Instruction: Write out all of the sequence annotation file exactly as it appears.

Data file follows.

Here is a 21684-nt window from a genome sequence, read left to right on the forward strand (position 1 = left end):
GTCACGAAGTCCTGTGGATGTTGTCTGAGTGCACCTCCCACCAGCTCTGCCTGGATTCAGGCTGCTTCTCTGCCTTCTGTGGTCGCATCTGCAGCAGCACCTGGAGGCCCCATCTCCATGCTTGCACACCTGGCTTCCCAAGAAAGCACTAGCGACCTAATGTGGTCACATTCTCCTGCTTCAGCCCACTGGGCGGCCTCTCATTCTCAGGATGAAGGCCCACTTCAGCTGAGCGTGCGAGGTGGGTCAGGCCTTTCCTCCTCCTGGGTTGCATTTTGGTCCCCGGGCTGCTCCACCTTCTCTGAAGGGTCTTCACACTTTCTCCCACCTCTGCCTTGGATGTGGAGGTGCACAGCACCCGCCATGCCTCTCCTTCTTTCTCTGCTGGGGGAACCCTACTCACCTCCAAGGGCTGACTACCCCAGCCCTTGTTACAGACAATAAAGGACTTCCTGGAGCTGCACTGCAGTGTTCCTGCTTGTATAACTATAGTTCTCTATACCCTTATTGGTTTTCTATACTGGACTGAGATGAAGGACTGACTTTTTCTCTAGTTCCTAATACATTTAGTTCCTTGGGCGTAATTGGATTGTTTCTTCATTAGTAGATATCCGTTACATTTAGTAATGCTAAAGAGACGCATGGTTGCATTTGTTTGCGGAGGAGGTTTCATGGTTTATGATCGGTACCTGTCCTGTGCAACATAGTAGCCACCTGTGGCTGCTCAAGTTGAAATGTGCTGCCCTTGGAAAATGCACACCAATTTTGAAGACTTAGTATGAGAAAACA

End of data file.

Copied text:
Here is a 21684-nt window from a genome sequence, read left to right on the forward strand (position 1 = left end):
GTCACGAAGTCCTGTGGATGTTGTCTGAGTGCACCTCCCACCAGCTCTGCCTGGATTCAGGCTGCTTCTCTGCCTTCTGTGGTCGCATCTGCAGCAGCACCTGGAGGCCCCATCTCCATGCTTGCACACCTGGCTTCCCAAGAAAGCACTAGCGACCTAATGTGGTCACATTCTCCTGCTTCAGCCCACTGGGCGGCCTCTCATTCTCAGGATGAAGGCCCACTTCAGCTGAGCGTGCGAGGTGGGTCAGGCCTTTCCTCCTCCTGGGTTGCATTTTGGTCCCCGGGCTGCTCCACCTTCTCTGAAGGGTCTTCACACTTTCTCCCACCTCTGCCTTGGATGTGGAGGTGCACAGCACCCGCCATGCCTCTCCTTCTTTCTCTGCTGGGGGAACCCTACTCACCTCCAAGGGCTGACTACCCCAGCCCTTGTTACAGACAATAAAGGACTTCCTGGAGCTGCACTGCAGTGTTCCTGCTTGTATAACTATAGTTCTCTATACCCTTATTGGTTTTCTATACTGGACTGAGATGAAGGACTGACTTTTTCTCTAGTTCCTAATACATTTAGTTCCTTGGGCGTAATTGGATTGTTTCTTCATTAGTAGATATCCGTTACATTTAGTAATGCTAAAGAGACGCATGGTTGCATTTGTTTGCGGAGGAGGTTTCATGGTTTATGATCGGTACCTGTCCTGTGCAACATAGTAGCCACCTGTGGCTGCTCAAGTTGAAATGTGCTGCCCTTGGAAAATGCACACCAATTTTGAAGACTTAGTATGAGAAAACA